THE PROBLEM American food production & transportation uses 10% of our energy 50% of our land 80% of the freshwater we consume


SOME SOLUTIONS Food Recovery: the redistribution of food slated to be thrown away to those who need it. The Bill Emerson Food Donation Act of 1996 protects donors from food-safety liability when giving food to a non-profit. In Cambridge, Food For Free recovers uneaten food from restaurants, stores, and bakeries and delivers it to sick and disabled people. Your Habits: shop carefully! Know when food will go bad and eat it before it does. Buy produce that is ugly, but still edible. Cook only as much food as you need. Composting: reduces pollution by diverting organic material from landfills, reduce methane production. It enriches soil, helps clean contaminated soil, and reduces the need for water, other fertilizers, and pesticides in farming. How much food do you throw away each week? Why does it end up in the garbage? What are some easy ways for you to waste less food? 5

GLOBAL CAPITAL AMERICAN WASTE As one of the world’s largest economies, the United States is one of the planet’s largest movers of, to put it generally, stuff. On the production and comsumption sides of the economy, the US handles more raw materials and finished products than any nation on the planet. In addition to supplies and products, the US processes—and generates—a massive amount of trash.


AMERICA’S TRASH: THE NUMBERS The average American uses 167 disposable water bottles per year, but only recycles 38.

It takes 17 million barrels of oil to manufacture the 50 million water bottles we use each year.

Americans throw out

100 billion plastic shopping bags each year Each bag takes

up to 1000 years

to disintegrate, often leaving toxic byproducts US companies discard at least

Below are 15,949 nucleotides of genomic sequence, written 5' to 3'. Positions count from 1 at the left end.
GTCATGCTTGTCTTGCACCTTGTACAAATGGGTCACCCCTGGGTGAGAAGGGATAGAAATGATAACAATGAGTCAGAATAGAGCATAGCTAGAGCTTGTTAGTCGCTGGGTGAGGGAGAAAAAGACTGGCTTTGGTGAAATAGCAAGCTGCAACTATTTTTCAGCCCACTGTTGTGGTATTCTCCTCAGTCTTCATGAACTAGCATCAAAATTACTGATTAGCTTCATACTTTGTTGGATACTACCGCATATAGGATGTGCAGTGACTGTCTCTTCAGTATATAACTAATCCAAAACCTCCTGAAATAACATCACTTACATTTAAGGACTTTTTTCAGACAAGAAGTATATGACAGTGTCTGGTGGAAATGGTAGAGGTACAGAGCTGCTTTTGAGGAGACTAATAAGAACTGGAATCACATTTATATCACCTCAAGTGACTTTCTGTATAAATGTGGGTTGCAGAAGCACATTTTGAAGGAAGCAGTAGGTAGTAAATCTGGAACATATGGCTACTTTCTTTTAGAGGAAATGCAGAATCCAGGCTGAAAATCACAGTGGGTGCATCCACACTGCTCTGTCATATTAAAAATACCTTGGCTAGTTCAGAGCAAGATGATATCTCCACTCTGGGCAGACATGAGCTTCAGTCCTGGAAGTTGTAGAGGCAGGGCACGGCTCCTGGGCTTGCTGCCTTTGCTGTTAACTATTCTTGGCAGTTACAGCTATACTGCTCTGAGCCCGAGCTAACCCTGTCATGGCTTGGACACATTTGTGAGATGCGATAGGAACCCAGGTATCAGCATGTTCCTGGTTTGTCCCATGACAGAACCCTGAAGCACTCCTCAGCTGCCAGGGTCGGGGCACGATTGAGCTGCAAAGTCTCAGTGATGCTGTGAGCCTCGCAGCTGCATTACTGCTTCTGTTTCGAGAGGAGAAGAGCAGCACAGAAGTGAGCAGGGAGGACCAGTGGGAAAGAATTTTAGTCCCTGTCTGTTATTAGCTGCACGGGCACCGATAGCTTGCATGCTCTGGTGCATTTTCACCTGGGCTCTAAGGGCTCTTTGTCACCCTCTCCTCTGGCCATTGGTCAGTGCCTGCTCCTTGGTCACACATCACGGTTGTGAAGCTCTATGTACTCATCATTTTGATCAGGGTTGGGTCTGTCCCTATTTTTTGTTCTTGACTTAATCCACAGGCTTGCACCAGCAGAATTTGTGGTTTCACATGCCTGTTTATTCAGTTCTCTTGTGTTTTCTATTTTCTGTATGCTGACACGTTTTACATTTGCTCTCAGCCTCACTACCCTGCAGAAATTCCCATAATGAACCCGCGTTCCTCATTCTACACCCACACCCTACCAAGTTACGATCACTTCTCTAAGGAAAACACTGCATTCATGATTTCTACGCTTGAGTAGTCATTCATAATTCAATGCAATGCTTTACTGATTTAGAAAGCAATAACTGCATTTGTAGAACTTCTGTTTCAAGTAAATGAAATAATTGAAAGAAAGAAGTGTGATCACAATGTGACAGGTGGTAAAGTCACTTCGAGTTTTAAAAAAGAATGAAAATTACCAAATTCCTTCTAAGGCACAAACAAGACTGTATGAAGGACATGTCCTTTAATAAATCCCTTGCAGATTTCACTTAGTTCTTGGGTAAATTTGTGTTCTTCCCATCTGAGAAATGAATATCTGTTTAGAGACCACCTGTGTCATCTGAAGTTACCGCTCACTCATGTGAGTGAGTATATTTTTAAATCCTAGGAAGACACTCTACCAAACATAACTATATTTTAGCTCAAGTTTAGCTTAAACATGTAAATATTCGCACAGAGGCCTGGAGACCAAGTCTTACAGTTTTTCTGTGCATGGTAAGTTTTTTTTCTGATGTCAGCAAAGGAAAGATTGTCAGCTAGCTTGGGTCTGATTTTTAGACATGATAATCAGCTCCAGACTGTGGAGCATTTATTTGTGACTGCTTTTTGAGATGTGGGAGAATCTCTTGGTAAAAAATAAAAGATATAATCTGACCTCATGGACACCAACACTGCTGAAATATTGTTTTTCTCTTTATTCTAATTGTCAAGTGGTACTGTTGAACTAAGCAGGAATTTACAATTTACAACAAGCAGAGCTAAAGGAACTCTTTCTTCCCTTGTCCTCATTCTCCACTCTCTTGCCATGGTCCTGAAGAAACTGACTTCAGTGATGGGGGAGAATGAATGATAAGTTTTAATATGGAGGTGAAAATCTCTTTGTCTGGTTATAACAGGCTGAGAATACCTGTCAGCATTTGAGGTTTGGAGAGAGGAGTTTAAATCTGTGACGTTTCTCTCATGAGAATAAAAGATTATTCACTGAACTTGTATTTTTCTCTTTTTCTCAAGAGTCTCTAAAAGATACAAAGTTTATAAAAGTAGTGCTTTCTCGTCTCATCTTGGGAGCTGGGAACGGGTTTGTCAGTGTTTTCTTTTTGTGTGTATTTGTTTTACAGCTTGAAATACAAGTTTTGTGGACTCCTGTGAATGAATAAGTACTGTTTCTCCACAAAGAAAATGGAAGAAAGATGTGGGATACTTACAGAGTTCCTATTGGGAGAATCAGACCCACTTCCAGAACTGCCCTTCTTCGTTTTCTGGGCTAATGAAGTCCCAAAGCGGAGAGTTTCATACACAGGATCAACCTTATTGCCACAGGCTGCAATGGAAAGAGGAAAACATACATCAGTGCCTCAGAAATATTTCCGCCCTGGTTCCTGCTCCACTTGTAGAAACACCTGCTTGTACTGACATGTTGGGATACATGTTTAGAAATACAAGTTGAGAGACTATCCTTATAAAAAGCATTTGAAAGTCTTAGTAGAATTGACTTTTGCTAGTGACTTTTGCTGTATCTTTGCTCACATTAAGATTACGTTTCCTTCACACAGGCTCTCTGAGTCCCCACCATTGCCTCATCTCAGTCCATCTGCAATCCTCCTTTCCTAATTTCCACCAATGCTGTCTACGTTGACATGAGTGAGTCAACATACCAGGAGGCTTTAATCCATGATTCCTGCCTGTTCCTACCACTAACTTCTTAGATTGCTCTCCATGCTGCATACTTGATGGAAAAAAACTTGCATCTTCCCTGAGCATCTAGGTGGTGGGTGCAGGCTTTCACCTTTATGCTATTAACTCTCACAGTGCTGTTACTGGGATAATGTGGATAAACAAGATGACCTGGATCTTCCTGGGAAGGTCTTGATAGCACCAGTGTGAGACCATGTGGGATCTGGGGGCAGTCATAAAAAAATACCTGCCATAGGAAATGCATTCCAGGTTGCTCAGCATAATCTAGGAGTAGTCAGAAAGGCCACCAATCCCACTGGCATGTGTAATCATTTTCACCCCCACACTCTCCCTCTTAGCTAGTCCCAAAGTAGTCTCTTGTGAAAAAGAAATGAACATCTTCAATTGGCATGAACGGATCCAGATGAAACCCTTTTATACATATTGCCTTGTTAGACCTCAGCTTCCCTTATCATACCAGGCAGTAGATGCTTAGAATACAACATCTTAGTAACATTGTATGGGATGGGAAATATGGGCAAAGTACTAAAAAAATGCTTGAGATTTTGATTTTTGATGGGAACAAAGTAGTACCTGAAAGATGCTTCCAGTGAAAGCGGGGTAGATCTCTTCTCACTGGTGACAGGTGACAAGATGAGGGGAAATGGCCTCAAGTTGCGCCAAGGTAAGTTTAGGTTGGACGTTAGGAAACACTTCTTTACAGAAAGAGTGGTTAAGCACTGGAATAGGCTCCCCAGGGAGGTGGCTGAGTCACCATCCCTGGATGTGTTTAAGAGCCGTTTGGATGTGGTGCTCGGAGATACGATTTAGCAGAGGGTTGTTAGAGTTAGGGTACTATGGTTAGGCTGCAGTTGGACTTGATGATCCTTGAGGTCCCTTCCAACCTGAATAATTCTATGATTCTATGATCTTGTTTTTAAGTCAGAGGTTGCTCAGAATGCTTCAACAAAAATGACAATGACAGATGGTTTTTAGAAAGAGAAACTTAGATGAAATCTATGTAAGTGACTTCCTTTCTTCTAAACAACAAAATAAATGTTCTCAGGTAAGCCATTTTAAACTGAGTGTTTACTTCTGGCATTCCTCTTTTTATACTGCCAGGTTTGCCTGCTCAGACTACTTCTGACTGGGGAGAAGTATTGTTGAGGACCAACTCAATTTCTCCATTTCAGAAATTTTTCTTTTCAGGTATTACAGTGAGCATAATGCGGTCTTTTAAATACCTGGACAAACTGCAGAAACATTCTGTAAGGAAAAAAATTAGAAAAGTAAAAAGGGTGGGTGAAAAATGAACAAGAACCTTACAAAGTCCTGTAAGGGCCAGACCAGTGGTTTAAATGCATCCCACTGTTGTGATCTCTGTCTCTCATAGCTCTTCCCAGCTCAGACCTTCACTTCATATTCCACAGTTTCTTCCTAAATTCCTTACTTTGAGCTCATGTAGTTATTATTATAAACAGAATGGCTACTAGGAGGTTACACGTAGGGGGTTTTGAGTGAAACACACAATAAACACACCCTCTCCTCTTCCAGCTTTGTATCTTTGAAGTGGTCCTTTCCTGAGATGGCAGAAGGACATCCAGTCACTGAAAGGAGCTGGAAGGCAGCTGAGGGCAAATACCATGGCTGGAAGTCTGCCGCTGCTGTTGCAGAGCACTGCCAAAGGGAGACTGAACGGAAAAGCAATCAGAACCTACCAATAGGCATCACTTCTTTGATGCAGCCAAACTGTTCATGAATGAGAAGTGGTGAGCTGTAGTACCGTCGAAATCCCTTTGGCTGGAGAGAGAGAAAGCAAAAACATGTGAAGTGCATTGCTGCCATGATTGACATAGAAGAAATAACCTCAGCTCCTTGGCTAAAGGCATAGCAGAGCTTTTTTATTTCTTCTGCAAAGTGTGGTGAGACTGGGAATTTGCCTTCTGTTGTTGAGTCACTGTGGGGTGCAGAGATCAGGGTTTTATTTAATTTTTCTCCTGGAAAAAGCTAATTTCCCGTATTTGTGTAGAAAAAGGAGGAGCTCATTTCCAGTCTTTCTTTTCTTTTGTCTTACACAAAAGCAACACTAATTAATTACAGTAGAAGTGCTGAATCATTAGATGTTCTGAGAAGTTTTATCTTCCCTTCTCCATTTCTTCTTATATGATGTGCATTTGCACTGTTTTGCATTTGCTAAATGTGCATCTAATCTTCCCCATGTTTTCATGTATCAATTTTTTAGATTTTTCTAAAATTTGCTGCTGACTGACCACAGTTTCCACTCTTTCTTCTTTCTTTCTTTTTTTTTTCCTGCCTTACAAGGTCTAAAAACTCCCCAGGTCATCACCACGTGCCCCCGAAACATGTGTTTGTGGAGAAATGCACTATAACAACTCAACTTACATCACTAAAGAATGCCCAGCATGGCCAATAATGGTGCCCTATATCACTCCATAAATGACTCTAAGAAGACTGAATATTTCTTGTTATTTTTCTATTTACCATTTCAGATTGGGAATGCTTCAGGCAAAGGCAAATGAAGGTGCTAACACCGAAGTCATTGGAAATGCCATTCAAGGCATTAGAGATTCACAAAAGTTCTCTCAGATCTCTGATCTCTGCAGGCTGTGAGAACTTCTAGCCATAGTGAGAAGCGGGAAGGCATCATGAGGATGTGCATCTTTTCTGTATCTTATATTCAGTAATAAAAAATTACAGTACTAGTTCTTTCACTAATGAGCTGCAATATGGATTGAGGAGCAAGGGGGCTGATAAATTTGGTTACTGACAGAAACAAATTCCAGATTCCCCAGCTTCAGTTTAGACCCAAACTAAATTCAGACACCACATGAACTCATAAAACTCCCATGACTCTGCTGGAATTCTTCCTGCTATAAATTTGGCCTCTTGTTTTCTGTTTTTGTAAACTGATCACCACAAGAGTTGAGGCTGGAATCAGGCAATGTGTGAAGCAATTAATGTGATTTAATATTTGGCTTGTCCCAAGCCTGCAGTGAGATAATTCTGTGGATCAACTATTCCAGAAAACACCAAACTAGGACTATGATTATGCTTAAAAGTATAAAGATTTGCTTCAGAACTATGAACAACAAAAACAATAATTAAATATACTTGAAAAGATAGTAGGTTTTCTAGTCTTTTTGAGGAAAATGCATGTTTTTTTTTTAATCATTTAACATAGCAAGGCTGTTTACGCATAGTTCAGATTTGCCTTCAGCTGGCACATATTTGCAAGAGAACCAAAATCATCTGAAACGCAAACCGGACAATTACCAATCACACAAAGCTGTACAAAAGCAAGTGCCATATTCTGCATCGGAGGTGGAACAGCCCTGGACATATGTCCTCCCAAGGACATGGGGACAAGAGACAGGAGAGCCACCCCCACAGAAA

200 million

wood shipping pallets each year and over half are used

only once


TRADING IN TRASH One of America’s top exports to China: trash!


USA, 2012

In 2011 the US sold China $10.8 billion in metal and scrap paper.


China imports nearly half of the US’ recycled plastics, worth $500 million per year 7

SWEDEN, 2014 99%


MAKE IT BETTER OR SHUT IT DOWN? “ECO-CAPITALISM” Some writers, activists, and experts argue that capitalism is ideologically neutral, that capitalism as an economic system is not to blame for the environmental issues we face today. They blame the current form of capitalism that focuses on 19th-century ideas of production and distribution. Jonathon Porritt, a British environmentalist, argues that sustainable development can be encouraged within capitalist society by incentivizing innovation and adoption of renewable energy technology in Capitalism As if the World Matters. “...capitalism is the only overarching system capable of achieving any kind of reconciliation between ecological sustainability...and the pursuit of prosperity and personal well-being...” —Capitalism As if the World Matters